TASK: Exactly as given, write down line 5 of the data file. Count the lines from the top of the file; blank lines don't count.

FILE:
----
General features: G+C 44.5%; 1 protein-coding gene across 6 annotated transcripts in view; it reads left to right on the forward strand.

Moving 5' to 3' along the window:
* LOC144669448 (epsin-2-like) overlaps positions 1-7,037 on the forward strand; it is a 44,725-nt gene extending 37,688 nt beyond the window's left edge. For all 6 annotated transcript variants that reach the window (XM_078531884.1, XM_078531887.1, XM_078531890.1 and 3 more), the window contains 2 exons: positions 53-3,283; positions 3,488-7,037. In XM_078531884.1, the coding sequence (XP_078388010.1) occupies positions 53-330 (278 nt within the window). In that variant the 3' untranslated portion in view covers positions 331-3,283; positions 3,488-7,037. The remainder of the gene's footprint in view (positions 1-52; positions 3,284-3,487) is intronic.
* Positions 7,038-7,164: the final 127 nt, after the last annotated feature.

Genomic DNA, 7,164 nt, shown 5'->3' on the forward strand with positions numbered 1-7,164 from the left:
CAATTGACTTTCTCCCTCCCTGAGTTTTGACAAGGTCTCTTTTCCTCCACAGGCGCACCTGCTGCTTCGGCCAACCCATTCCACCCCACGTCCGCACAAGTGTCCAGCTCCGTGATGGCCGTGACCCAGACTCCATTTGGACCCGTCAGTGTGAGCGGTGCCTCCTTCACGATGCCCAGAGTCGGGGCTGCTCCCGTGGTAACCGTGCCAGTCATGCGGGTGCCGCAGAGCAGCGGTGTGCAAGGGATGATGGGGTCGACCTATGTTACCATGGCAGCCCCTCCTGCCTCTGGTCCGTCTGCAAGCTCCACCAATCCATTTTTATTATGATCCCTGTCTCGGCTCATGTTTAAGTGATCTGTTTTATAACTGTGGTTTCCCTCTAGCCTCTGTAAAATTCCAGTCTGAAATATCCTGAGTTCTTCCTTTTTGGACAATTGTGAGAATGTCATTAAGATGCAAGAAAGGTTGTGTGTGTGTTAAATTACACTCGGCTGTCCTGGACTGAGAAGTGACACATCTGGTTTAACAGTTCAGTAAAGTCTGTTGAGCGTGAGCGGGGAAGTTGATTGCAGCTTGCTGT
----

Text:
Genomic DNA, 7,164 nt, shown 5'->3' on the forward strand with positions numbered 1-7,164 from the left: